But, Greater and Lesser Yellowlegs??? Perhaps this part of the name should be rethought. Lesser denotes not as important, inferior, secondary, slighter, second rate. Calling one species greater and one lesser is inappropriate. Obviously, these names are based on Greater Yellowlegs being larger than the daintier Lesser Yellowlegs, but size alone does not elevate one above the other in importance. Greater and Lesser Yellowlegs are distinct species equal in intrinsic worth. In fact, taxonomists even debate how closely related these two species actually are. They should each have individualized names, not be named in comparison to each other, especially if one name connotes inferiority.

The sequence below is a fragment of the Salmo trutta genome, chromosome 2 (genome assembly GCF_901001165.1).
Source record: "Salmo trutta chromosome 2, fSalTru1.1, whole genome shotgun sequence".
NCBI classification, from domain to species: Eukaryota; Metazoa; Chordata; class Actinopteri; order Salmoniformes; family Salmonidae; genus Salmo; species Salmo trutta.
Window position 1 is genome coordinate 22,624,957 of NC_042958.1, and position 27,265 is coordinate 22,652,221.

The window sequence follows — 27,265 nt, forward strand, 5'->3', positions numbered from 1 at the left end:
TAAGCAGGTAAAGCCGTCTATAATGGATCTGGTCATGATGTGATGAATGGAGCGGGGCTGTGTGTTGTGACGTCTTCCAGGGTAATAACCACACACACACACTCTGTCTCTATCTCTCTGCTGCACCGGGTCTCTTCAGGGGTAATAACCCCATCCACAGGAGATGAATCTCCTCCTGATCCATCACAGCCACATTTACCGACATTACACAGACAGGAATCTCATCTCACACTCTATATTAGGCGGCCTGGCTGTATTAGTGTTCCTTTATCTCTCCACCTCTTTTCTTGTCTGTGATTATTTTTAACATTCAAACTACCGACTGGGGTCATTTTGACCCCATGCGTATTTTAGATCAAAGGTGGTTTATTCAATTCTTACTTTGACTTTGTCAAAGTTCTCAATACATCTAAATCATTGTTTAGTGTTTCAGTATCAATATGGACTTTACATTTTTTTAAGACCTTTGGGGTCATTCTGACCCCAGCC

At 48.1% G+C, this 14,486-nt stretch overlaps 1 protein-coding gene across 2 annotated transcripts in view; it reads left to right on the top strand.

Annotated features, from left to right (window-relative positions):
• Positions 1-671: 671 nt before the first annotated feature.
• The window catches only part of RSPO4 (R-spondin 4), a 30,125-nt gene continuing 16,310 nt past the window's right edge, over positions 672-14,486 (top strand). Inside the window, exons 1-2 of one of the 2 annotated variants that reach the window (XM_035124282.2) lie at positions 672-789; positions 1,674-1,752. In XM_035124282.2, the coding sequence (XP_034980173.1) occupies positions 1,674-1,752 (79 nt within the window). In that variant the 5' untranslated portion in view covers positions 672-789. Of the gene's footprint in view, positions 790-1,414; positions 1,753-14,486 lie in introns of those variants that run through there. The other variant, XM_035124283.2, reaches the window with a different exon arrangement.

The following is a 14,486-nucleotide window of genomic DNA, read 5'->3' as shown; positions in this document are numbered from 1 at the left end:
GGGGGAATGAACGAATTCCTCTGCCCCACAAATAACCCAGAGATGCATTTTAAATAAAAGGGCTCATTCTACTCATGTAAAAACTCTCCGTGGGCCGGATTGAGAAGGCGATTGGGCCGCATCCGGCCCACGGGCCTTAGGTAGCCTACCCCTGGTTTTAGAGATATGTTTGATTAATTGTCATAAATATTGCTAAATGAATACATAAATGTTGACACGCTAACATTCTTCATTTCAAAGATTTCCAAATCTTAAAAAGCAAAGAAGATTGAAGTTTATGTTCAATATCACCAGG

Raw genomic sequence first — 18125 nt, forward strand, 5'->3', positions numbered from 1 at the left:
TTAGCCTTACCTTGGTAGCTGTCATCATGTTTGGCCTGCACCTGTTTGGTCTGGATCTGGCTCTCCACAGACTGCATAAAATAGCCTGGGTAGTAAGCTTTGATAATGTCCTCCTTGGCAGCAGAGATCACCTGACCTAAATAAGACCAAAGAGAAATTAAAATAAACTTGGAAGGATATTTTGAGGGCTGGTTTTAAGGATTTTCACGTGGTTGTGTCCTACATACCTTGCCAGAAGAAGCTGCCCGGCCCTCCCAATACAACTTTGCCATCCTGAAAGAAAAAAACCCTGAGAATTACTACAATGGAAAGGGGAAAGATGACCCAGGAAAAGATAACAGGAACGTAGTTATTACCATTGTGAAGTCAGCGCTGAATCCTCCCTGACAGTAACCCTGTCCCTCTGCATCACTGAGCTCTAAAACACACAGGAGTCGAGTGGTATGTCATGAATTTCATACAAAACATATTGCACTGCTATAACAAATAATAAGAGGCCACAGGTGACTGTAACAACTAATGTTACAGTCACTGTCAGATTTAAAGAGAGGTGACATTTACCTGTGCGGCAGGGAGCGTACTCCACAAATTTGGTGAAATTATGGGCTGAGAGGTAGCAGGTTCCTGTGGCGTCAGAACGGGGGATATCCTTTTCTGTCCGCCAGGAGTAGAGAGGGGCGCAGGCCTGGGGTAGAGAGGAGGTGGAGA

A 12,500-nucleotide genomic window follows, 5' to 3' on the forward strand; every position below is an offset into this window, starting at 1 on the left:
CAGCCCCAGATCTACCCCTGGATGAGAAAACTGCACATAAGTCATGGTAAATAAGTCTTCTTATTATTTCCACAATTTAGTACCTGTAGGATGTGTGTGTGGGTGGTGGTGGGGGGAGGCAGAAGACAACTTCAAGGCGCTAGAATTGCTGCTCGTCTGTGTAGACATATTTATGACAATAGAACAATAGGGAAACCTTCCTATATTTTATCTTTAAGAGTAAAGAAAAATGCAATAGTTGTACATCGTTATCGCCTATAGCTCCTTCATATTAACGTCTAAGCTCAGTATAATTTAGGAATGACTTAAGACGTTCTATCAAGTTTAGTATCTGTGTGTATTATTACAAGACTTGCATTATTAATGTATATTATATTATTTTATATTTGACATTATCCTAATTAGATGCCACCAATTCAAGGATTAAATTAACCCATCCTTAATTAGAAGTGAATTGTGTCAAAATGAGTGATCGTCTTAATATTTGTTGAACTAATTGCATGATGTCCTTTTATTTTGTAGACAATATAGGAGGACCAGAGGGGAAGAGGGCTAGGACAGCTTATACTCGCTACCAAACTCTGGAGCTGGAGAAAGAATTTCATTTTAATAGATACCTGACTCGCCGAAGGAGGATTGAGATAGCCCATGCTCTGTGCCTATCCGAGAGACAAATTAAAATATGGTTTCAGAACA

Habitat and Occurrence

Greater and Lesser Yellowlegs forage in shallow open water (often with low vegetation), wet meadows, flooded pastures, and agricultural fields. Mostly they forage in ankle-deep water, but if prey is present, they will wade deeper until the water touches their bellies. Wetlands with fresher water are preferred over more saline habitats.

Greater Yellowlegs wading in water.
Greater Yellowlegs. Photo: Jacqueline Deely/Audubon Photography Awards

Greater and Lesser Yellowlegs can be found in the wetlands around Great Salt Lake almost all year. Winter records for Greater are more numerous than for Lesser, but both are increasing in numbers, possibly due to climate change and the shortening periods of ice cover in the wetlands. Only for a few weeks from late May to mid-June are records lacking. Then suddenly, with the reliability of the seasons, yellowlegs return. A vanguard consisting of a few birds appears around June 15. These individuals are likely failed nesters. The brief period between spring and fall migration elicits the quip: sometimes it is hard to tell if they are coming or going.